“We have made a lot of advances when it comes to cancer therapy.”
Humans have 20,000 to 25,000 genes. These genes are pieces of DNA inside our cells that help make proteins the body needs to function. DNA is basically the genetic “blueprint” in each cell. It’s what makes you, you.
Sometimes, though, genes can become damaged. These gene changes, also called mutations, play an important role in the development of cancer—and how it’s treated.
“The discovery of the genetic impact on tumors has completely changed the way we think of cancer, the way we diagnose it, as well as the way we treat it,” says Rujuta Saksena, MD, hematologist and oncologist in New Jersey. “We have made a lot of advances when it comes to cancer therapy based on our understanding of the genetic changes at the cellular level in cancers and tumors.”
Cancer Treatments Guided By Gene Changes
As researchers learn more about the gene mutations and pathways in a cancer cell that help it grow, new medicines are being developed to fight these changes.
Targeted therapy essentially targets and attacks the mutations responsible for the growth of cancer cells. “A lot of times cancer cells are able to gain advantages and grow because of certain changes at the genetic level, so targeted therapies help kind of streamline treatment options for these patients, and in doing so improve rates of response to cancer therapy,” says Dr. Saksena.
Immunotherapy doesn’t target mutations directly, but instead aims to put the immune system into overdrive so that it recognizes cancer and fights it. Immunotherapy tends to be effective for certain cancers with a genetic issue known as microsatellite instability (MSI).
“Our understanding of these pathways can help us and scientists discover new ways to try and not only treat the cancers, but also improve side effects, which can of course positively impact someone’s cancer journey by improving quality of life,” says Dr. Saksena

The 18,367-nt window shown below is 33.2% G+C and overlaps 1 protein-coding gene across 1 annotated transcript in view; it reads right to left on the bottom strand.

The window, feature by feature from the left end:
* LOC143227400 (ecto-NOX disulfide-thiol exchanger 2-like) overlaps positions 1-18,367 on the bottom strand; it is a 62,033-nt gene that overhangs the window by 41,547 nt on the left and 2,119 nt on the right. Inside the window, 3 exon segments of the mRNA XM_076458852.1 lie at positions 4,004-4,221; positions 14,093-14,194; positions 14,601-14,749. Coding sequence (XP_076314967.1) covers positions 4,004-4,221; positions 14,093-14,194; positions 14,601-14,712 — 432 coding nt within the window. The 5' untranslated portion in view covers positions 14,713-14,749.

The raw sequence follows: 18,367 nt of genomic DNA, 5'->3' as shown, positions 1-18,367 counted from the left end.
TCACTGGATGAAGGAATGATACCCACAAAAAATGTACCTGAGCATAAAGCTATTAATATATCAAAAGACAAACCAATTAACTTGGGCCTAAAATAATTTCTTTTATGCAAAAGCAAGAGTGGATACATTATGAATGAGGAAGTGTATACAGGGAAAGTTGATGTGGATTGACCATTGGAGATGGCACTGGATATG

Understanding Genetic Testing
In order for doctors to know what changes (mutations) a gene has, they might suggest that a patient undergoes genetic testing. “Genetic testing involves looking at an individual’s specific DNA to see if there’s an abnormality that either caused their current cancer or puts them at risk for future cancer,” says Joseph Pazona, MD, board-certified urologist in Nashville, TN.
There are different ways genetic testing can be done. One way is on the tumor itself. “When cancer is diagnosed, there’s a biopsy or a surgical specimen that’s looked at under the microscope, and this tissue can be analyzed to detect certain genetic changes,” says Dr. Saksena. The results of this can help doctors determine the best course of treatment for the patient (for example, if they qualify for targeted therapy).
Genetic testing can also be done via blood work or a saliva sample to determine a person’s risk for certain cancers. This might be done if cancer runs in the family.
“It really depends on what it is that you’re looking for in terms of the tumor type or whether it is to help treatment options for a cancer or to determine an individual’s risk for future cancers,” says Dr. Saksena.
Is Genetic Testing Right for You?
“Although there have been incredible advances in the treatment of cancer, there are still only a handful of cancers in which this work has been done. It’s very exciting to see in the future how many more breakthroughs we can come up with so we can use this very specific type of treatment to cure more cancers,” says Dr. Pazona.
To assess your cancer risk or to learn if your type of cancer can benefit from targeted therapy or immunotherapy, talk to your doctor. Together, you can decide if genetic testing is right for you.
Dr. Saksena is a hematologist and oncologist specializing in blood disorders and cancer care.
What is a gene? Genetics Home Reference. US National Library of Medicine. (Accessed on May 29, 2020 at https://ghr.nlm.nih.gov/primer/basics/gene)Understanding Genetic Testing for Cancer. American Cancer Society. (Accessed on May 29, 2020 at https://www.cancer.org/cancer/cancer-causes/genetics/understanding-genetic-testing-for-cancer.html)